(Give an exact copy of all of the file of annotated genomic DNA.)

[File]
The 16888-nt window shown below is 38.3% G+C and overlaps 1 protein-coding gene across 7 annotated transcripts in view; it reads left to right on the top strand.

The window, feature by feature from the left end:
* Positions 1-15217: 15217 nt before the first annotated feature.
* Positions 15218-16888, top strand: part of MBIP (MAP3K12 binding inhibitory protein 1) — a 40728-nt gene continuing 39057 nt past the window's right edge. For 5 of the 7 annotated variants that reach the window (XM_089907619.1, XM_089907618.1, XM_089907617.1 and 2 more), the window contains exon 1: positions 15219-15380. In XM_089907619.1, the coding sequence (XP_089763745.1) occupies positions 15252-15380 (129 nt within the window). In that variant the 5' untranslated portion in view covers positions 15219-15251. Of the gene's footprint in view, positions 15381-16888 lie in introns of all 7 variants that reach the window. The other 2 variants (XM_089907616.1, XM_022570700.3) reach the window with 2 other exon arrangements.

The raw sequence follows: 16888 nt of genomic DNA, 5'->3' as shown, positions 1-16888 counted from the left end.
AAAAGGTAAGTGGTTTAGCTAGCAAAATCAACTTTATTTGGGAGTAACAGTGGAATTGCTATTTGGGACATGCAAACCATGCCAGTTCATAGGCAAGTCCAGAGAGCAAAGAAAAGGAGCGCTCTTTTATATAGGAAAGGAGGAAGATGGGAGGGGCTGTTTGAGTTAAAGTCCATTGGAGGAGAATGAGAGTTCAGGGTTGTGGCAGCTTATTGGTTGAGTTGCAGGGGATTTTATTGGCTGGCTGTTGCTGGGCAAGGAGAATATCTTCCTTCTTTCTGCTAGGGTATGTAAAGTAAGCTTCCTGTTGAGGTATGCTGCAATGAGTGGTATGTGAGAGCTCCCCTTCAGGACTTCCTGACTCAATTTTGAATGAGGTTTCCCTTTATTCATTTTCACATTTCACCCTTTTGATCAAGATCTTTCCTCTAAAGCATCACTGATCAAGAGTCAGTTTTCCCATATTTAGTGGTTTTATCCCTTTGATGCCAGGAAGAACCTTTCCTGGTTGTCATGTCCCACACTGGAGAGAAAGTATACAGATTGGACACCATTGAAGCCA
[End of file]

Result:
The 16888-nt window shown below is 38.3% G+C and overlaps 1 protein-coding gene across 7 annotated transcripts in view; it reads left to right on the top strand.

The window, feature by feature from the left end:
* Positions 1-15217: 15217 nt before the first annotated feature.
* Positions 15218-16888, top strand: part of MBIP (MAP3K12 binding inhibitory protein 1) — a 40728-nt gene continuing 39057 nt past the window's right edge. For 5 of the 7 annotated variants that reach the window (XM_089907619.1, XM_089907618.1, XM_089907617.1 and 2 more), the window contains exon 1: positions 15219-15380. In XM_089907619.1, the coding sequence (XP_089763745.1) occupies positions 15252-15380 (129 nt within the window). In that variant the 5' untranslated portion in view covers positions 15219-15251. Of the gene's footprint in view, positions 15381-16888 lie in introns of all 7 variants that reach the window. The other 2 variants (XM_089907616.1, XM_022570700.3) reach the window with 2 other exon arrangements.

The raw sequence follows: 16888 nt of genomic DNA, 5'->3' as shown, positions 1-16888 counted from the left end.
AAAAGGTAAGTGGTTTAGCTAGCAAAATCAACTTTATTTGGGAGTAACAGTGGAATTGCTATTTGGGACATGCAAACCATGCCAGTTCATAGGCAAGTCCAGAGAGCAAAGAAAAGGAGCGCTCTTTTATATAGGAAAGGAGGAAGATGGGAGGGGCTGTTTGAGTTAAAGTCCATTGGAGGAGAATGAGAGTTCAGGGTTGTGGCAGCTTATTGGTTGAGTTGCAGGGGATTTTATTGGCTGGCTGTTGCTGGGCAAGGAGAATATCTTCCTTCTTTCTGCTAGGGTATGTAAAGTAAGCTTCCTGTTGAGGTATGCTGCAATGAGTGGTATGTGAGAGCTCCCCTTCAGGACTTCCTGACTCAATTTTGAATGAGGTTTCCCTTTATTCATTTTCACATTTCACCCTTTTGATCAAGATCTTTCCTCTAAAGCATCACTGATCAAGAGTCAGTTTTCCCATATTTAGTGGTTTTATCCCTTTGATGCCAGGAAGAACCTTTCCTGGTTGTCATGTCCCACACTGGAGAGAAAGTATACAGATTGGACACCATTGAAGCCA